Chris Chibnall, writer and executive producer of Doctor Who, explains why the gender of the new Doctor - played by Jodie Whittaker - is no big deal.
Hands-up if you’ve never watched Doctor Who before, and don’t know what a sonic screwdriver does or the origins of the TARDIS? Or maybe you’ve been a bit put-off from watching in the past because of how super-seriously fans take the long-running sci-fi series?
The good news is, the forthcoming new series, which stars Jodie Whittaker as the first-ever female Doctor, has been written with both old and new viewers in mind.
“If you’ve never seen the show before you can watch the first episode and jump straight in,” explained executive producer Matt Stevens during an interview with TVLine at this year’s ComicCon in San Diego. “You don’t need to know anything. But if you already a great fan of the show there are lots of nice things laid out for you, lots of little nods. It’s still Doctor Who, but new viewers can jump aboard straight away and fall in love with it.”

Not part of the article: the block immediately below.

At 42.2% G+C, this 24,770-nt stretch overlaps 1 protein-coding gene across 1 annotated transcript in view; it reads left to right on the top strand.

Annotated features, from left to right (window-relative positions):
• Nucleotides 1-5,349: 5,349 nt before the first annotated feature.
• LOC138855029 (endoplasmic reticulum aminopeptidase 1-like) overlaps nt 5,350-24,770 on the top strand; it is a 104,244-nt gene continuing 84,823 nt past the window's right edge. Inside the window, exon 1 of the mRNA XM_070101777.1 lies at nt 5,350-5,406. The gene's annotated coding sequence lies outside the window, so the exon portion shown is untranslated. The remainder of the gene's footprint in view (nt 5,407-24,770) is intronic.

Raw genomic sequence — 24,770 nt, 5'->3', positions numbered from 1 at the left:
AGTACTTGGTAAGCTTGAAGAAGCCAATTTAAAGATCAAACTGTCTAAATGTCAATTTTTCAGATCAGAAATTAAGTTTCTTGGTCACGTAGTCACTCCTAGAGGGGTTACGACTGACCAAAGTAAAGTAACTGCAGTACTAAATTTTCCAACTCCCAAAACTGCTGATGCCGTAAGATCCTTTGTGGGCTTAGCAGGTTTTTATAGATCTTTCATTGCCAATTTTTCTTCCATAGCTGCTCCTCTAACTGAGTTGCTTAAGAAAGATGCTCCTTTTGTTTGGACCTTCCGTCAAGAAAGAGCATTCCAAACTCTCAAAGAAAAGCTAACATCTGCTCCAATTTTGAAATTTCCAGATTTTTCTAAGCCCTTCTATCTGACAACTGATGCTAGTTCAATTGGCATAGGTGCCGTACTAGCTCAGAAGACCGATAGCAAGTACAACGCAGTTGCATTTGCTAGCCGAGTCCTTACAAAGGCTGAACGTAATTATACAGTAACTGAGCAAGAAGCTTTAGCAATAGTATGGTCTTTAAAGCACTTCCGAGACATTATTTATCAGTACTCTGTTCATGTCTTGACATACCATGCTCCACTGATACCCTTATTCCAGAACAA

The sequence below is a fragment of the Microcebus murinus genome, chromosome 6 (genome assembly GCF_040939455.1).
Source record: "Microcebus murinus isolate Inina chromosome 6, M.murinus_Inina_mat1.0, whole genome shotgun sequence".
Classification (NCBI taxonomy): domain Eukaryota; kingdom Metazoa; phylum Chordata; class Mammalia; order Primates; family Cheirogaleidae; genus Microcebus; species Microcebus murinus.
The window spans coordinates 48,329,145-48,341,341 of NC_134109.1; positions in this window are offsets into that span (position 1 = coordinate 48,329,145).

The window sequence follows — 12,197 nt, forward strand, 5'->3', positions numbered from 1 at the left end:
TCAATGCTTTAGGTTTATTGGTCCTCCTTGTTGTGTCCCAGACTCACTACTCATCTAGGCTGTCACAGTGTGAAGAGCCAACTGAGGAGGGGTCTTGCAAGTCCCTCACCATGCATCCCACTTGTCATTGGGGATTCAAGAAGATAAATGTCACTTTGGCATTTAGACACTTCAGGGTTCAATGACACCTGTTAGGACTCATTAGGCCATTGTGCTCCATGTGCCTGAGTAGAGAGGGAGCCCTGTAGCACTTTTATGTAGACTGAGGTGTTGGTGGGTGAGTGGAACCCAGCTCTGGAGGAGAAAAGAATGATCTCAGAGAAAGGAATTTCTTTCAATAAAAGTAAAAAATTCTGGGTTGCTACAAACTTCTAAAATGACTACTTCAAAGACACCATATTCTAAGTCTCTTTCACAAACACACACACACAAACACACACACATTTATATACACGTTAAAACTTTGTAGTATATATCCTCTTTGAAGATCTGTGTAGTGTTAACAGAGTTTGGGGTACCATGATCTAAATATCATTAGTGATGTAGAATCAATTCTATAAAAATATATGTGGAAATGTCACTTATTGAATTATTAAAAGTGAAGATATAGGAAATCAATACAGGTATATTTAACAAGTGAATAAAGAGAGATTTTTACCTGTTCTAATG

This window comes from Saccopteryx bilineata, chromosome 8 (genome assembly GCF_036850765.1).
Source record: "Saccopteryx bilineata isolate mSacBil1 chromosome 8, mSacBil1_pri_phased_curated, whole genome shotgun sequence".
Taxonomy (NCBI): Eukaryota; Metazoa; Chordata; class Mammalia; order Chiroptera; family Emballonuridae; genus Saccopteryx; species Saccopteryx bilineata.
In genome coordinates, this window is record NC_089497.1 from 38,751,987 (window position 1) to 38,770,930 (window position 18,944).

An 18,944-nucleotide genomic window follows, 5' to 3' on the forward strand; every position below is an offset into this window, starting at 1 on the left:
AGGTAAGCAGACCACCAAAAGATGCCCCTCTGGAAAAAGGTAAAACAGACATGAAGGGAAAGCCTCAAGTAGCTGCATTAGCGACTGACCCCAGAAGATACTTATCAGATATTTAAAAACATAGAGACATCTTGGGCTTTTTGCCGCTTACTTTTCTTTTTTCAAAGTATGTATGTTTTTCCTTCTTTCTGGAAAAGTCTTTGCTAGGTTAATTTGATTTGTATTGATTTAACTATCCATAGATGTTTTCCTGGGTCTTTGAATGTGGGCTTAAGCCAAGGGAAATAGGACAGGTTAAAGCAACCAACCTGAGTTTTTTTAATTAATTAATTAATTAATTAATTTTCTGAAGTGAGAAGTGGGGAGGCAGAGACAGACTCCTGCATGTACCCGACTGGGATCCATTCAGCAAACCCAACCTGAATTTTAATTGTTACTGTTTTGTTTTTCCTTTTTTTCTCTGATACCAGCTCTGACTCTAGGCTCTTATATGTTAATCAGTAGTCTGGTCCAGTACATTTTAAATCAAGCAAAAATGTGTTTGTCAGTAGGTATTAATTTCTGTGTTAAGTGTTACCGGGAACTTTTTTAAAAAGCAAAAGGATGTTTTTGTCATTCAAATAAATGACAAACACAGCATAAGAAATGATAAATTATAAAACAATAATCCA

Also, despite the internet going into meltdown last July over the news Broadchurch star Jodie Whittaker would be the first female Doctor since the series began in 1963, new head writer and executive producer Chris Chibnall (who also wrote Broadchurch) said the gender of the travelling Time Lord is not going to be a big deal in the new run.
“It’s not really a gender-related story,” Chris said. “There are stories during the season where it pops up again but the first story is very much a story of survival for the new Doctor. The last we saw of her, she was falling through the air above Planet Earth. So it’s less about gender and more about, ‘How am I going to get out of this!'”
The Doctor will also be joined by three new travelling companions in the news series: Bradley Walsh as Graham O’Brien, and ex-Hollyoaks stars Mandip Gill as Yasmin Khan and Tosin Cole as Ryan Sinclair.
Doctor Who returns to BBC 1 in the Autumn